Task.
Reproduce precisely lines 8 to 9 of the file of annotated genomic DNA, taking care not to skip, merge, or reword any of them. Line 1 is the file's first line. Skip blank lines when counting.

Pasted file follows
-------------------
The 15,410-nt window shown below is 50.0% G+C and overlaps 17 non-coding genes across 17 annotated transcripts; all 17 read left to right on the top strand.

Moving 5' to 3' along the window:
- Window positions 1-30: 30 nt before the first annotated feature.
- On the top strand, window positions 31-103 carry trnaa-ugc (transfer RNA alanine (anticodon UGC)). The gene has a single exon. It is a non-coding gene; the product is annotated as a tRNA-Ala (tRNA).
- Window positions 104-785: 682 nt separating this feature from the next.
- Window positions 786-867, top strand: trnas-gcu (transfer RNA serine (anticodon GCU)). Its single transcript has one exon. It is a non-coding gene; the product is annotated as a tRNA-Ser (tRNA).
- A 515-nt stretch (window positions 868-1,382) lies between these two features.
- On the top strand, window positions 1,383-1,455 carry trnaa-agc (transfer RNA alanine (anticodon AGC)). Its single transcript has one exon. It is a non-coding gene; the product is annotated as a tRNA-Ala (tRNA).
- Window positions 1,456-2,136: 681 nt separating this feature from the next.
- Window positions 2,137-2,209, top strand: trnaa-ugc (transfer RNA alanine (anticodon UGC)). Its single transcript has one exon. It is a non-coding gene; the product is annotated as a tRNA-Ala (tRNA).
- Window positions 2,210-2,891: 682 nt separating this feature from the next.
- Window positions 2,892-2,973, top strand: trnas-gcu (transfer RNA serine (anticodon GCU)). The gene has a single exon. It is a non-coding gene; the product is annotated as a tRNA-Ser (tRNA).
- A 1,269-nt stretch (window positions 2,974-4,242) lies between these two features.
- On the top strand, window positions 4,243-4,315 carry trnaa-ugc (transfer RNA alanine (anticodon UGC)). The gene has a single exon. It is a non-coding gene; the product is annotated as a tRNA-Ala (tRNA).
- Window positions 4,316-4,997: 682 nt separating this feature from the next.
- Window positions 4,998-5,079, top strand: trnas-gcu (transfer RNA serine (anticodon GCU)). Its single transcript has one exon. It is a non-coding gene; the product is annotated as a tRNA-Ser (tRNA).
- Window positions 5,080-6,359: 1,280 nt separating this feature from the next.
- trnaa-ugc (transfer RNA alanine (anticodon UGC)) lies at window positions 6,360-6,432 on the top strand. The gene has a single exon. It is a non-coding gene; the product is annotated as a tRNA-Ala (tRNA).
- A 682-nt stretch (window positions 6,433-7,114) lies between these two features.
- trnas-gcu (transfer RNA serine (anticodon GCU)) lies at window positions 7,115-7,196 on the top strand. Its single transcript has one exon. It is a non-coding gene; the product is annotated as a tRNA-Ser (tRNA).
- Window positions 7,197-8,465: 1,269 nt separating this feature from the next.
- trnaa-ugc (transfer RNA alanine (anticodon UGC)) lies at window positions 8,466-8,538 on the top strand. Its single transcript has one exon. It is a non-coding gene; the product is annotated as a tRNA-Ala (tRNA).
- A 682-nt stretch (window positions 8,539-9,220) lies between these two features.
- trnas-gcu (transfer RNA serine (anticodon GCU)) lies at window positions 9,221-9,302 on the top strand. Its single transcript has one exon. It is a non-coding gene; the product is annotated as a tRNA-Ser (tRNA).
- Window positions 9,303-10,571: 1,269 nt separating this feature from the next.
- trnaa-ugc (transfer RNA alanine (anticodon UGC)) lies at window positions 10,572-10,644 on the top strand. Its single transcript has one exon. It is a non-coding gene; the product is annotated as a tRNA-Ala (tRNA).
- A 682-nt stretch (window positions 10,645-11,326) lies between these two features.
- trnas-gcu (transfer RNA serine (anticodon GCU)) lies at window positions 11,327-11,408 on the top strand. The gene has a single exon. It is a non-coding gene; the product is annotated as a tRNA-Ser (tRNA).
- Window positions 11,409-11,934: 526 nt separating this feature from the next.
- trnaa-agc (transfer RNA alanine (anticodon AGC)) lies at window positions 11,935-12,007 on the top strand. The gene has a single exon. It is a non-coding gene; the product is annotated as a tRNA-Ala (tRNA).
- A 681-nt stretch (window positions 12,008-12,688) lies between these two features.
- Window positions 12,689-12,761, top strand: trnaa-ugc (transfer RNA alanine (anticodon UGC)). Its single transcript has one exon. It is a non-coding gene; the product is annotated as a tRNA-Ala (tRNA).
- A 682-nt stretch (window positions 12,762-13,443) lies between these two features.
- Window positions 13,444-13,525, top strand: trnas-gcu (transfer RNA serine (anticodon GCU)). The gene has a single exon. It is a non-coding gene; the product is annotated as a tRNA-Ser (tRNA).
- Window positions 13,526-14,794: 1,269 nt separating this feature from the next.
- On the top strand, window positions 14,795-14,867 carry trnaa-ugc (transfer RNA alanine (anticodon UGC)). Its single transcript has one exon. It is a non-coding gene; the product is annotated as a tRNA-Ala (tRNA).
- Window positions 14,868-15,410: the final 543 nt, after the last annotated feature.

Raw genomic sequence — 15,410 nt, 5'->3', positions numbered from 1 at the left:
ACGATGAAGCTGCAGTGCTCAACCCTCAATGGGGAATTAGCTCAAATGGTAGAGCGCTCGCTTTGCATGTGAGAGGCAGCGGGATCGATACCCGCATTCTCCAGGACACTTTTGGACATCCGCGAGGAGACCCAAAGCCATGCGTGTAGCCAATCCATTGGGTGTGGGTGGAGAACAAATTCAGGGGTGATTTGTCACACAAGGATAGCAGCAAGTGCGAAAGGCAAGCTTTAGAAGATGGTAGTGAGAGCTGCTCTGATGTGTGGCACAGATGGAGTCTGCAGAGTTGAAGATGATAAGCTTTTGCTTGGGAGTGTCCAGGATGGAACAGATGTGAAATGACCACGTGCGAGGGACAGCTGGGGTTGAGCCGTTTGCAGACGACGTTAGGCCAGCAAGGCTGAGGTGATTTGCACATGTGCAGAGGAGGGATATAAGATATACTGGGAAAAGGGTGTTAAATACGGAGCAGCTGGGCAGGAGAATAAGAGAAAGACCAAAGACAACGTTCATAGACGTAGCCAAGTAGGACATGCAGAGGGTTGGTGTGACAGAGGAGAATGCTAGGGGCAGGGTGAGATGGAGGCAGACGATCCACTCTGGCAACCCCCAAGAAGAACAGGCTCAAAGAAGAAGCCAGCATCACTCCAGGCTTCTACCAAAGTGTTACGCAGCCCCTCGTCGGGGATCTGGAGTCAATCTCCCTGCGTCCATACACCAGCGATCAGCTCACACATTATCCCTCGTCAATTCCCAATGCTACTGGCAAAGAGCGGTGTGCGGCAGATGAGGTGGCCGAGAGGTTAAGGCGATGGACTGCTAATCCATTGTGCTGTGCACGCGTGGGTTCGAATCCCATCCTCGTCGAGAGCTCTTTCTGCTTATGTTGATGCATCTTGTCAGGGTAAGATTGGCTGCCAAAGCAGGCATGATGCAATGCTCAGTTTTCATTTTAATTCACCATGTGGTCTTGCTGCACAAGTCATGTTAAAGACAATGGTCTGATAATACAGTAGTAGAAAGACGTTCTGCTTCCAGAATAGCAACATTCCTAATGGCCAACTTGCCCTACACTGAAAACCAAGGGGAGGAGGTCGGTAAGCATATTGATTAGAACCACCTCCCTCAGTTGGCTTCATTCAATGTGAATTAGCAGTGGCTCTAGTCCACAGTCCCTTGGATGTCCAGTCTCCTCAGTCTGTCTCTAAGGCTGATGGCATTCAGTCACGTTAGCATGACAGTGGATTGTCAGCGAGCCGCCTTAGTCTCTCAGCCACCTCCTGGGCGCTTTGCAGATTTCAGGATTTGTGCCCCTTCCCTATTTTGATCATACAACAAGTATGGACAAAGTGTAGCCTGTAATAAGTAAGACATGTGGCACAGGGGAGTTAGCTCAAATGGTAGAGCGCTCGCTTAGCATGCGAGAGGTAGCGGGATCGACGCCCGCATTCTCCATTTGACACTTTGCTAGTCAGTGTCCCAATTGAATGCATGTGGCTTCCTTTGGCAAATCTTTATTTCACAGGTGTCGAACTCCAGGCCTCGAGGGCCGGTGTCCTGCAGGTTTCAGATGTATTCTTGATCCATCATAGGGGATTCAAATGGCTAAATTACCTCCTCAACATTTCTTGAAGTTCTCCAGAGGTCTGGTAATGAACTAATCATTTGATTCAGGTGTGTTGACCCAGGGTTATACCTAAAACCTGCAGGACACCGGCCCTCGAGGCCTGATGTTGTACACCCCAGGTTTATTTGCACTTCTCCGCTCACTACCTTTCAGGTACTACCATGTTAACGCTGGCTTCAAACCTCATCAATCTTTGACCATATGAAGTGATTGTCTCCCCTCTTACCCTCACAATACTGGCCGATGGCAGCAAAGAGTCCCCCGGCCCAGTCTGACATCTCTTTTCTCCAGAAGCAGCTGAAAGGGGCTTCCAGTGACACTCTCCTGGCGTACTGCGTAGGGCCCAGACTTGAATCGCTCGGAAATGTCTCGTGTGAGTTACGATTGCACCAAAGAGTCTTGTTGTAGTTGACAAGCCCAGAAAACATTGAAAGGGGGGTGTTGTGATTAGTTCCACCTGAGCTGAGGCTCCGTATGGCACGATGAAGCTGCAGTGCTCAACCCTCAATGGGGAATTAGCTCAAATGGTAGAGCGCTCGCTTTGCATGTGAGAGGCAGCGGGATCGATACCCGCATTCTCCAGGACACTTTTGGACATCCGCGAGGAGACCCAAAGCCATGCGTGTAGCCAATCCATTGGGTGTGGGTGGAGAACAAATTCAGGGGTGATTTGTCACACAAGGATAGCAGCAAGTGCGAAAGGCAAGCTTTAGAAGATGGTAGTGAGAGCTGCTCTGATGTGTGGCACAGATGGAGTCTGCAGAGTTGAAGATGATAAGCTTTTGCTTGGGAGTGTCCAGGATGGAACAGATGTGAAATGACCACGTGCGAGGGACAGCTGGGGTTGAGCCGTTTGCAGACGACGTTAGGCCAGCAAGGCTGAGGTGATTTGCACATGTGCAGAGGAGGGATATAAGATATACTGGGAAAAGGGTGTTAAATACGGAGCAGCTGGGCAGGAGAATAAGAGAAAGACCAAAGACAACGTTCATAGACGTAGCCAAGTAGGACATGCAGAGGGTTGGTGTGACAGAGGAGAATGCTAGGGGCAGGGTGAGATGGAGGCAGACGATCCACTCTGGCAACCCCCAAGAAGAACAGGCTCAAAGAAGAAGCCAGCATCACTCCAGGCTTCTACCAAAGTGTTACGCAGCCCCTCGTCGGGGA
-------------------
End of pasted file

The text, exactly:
- On the top strand, window positions 1,383-1,455 carry trnaa-agc (transfer RNA alanine (anticodon AGC)). Its single transcript has one exon. It is a non-coding gene; the product is annotated as a tRNA-Ala (tRNA).
- Window positions 1,456-2,136: 681 nt separating this feature from the next.